While that had been fine and dandy since she hadn’t been fully introduced as a character, it was far stranger when Dale (Spencer Sutherland, Afterlife of the Party) was shown to be working with her, or at least adjacently, since it could’ve easily been a twist that she wasn’t working alone. Of course, it makes sense why they did that since Dale was swiftly taken care of, but it still begs the question of what they’re going for with Clara and whether more information will be given along the way, or if there will be one dedicated flashback episode, which tends to be the case with these horror shows, such as The Haunting of Bly Manor.
Regardless, the show does seem to be setting up various loose threads to try and keep viewers distracted and on their toes, first by throwing in the Dale angle, then by having everyone assume it’s Allison—secretly Lennon (Madison Iseman, Annabelle Comes Home)—even though everyone had been pretty sure she’d died, then having a reveal at the end that Lennon actually is alive and dangerous, though the only thing she’s proven to have done was somehow prepare her phone in advance so she could film herself having sex with Dylan with the express desire to send it to Allison for some reason.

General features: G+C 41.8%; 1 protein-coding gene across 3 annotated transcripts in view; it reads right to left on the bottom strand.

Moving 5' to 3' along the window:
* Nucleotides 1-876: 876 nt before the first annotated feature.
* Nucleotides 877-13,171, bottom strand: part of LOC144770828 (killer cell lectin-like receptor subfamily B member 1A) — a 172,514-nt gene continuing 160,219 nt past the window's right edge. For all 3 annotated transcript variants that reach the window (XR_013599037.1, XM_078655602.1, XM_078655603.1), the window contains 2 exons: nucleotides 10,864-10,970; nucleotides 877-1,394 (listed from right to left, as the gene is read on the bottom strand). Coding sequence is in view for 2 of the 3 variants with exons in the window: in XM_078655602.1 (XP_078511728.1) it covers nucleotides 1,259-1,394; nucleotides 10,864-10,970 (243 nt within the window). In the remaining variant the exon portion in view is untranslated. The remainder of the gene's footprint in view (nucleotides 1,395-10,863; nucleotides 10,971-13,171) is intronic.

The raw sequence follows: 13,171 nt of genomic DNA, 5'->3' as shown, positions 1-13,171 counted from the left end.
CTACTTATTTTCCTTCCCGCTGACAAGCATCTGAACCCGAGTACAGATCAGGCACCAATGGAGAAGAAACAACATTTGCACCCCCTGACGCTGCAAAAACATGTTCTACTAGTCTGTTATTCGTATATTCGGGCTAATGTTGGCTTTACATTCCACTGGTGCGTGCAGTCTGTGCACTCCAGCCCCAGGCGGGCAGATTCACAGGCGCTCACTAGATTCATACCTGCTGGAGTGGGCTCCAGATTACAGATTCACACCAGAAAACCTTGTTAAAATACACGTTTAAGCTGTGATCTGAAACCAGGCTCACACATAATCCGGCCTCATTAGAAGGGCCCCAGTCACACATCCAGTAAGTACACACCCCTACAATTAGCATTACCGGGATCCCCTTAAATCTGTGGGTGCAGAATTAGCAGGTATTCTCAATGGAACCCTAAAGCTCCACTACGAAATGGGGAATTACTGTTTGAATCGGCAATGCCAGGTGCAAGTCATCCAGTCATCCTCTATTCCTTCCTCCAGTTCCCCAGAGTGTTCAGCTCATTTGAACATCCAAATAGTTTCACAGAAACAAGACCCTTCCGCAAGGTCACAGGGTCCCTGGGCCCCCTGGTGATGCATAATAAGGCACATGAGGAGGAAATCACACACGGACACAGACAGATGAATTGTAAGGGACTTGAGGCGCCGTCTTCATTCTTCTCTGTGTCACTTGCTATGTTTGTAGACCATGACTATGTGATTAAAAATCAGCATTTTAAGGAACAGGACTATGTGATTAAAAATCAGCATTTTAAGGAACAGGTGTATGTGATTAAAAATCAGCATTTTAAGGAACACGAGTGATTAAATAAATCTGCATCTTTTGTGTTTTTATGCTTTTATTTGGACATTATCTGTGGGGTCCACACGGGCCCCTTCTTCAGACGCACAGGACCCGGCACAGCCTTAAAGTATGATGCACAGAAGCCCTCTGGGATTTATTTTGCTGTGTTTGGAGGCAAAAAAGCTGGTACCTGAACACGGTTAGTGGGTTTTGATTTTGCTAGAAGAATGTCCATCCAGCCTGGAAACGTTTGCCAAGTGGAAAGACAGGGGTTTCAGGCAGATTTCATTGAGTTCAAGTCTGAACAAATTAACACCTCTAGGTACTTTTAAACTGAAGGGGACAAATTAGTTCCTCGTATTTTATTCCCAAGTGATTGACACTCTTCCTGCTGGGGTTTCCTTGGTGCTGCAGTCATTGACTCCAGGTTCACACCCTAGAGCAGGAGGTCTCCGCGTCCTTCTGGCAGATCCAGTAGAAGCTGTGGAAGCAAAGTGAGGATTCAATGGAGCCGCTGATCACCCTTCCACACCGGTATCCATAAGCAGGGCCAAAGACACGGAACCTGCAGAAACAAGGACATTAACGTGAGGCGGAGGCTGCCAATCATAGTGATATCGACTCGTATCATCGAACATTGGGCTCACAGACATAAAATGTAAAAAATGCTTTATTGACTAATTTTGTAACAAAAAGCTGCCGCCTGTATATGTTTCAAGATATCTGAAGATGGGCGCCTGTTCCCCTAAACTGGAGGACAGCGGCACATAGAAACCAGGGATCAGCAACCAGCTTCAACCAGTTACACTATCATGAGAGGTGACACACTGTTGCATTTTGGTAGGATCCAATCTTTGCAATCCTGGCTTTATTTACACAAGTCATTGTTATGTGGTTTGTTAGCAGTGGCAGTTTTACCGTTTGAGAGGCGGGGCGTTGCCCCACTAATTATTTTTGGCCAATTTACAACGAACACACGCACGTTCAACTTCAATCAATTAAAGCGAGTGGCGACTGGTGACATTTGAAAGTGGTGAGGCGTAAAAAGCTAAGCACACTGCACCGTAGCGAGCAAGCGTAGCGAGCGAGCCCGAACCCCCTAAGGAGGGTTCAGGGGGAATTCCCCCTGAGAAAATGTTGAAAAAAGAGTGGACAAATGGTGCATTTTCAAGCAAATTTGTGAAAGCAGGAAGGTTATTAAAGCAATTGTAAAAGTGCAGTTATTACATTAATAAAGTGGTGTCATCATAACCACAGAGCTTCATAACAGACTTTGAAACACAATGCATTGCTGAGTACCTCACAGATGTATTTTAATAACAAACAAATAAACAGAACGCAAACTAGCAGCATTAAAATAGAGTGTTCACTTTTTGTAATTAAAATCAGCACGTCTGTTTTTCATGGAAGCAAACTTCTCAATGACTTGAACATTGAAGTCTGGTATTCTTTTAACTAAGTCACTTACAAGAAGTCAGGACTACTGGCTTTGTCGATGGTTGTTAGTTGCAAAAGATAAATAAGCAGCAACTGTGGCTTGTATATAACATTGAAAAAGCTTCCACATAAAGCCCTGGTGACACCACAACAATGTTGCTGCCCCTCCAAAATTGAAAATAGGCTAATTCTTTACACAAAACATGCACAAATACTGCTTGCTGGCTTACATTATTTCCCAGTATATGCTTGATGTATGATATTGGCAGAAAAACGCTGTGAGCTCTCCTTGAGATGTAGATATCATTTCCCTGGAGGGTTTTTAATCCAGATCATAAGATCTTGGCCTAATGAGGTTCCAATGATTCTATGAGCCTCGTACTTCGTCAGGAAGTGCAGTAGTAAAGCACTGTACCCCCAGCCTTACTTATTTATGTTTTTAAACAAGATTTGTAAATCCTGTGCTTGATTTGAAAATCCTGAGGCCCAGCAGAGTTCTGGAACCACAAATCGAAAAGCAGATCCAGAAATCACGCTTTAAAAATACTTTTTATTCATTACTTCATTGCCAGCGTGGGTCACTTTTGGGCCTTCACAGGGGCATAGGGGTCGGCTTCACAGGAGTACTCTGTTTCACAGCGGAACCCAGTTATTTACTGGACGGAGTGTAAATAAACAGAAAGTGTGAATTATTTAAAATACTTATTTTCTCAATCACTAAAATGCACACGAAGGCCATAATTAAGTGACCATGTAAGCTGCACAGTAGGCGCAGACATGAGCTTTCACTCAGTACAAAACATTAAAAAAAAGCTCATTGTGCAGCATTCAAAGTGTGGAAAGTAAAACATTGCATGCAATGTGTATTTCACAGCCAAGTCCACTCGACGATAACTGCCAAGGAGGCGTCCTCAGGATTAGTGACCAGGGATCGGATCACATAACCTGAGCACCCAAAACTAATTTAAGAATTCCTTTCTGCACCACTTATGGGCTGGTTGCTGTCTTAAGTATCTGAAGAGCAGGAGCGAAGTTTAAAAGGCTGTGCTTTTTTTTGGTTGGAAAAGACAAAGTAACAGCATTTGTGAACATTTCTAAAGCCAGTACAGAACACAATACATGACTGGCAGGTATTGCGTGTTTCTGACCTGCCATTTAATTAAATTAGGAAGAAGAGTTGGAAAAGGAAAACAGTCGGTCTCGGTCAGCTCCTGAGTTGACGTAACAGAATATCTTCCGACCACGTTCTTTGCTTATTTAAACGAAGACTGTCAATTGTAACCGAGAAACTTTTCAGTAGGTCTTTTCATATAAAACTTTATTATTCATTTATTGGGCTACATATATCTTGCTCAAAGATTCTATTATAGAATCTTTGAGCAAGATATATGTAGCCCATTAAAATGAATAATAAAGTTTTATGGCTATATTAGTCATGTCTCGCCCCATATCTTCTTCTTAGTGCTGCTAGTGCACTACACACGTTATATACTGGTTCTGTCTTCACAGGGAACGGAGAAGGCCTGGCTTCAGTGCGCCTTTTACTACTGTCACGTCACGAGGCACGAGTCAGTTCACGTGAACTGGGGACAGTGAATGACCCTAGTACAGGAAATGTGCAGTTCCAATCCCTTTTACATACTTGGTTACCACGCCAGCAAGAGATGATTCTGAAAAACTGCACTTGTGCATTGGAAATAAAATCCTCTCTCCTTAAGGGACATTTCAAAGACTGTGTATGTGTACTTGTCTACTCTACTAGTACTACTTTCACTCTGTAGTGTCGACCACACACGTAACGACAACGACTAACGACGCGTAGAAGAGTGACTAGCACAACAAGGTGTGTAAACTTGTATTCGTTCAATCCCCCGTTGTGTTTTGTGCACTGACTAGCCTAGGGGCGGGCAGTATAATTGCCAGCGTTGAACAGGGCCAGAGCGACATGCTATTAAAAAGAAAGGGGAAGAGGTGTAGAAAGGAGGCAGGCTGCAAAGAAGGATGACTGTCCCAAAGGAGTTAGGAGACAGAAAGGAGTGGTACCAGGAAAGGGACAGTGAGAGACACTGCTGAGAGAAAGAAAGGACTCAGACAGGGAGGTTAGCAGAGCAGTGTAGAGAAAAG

That’s really all she’s proven to have done because there’s no actual way to confirm that she was the one sending the texts. The password of and photo could have been taken at any time and given to any person.
While there are all the puzzle pieces to suggest that Lennon is actually alive and out for revenge—everyone knowing that Dale would definitely help her get revenge on her friends if she convinced him to, being able to send all those texts and know exactly how to play Allison, etc.—there are a few things that don’t quite fit or are unanswered—such as how she had the video of her and Dylan having sex if she hadn’t switched jackets and phones with Allison until after they had sex—and it would be interesting if it wasn’t Lennon at all.
It would also be interesting if Lennon was alive, but was operating completely separate from Clara, as there’s an implication that she saved Lennon from being washed out to sea and nursed her back to health so she could get revenge, but the revelation that they’re working independently would be a great twist.
No matter what the actual truth is, the most interesting, albeit somewhat confusing, aspects of this episode are all the scenes of Dale and Clara going around town and doing shady things that become relevant or will become relevant later on down the road.
While they were interesting in their own right, another reason why they are the most interesting is because the rest of the episode pretty much consisted of Dylan making everything about himself and acting like a self-righteous victim with a martyr complex; even though Lennon wasn’t the best sister in any regard, Dylan has no right to try and act like he cared about Allison more than any of them, because there’s no proof of that.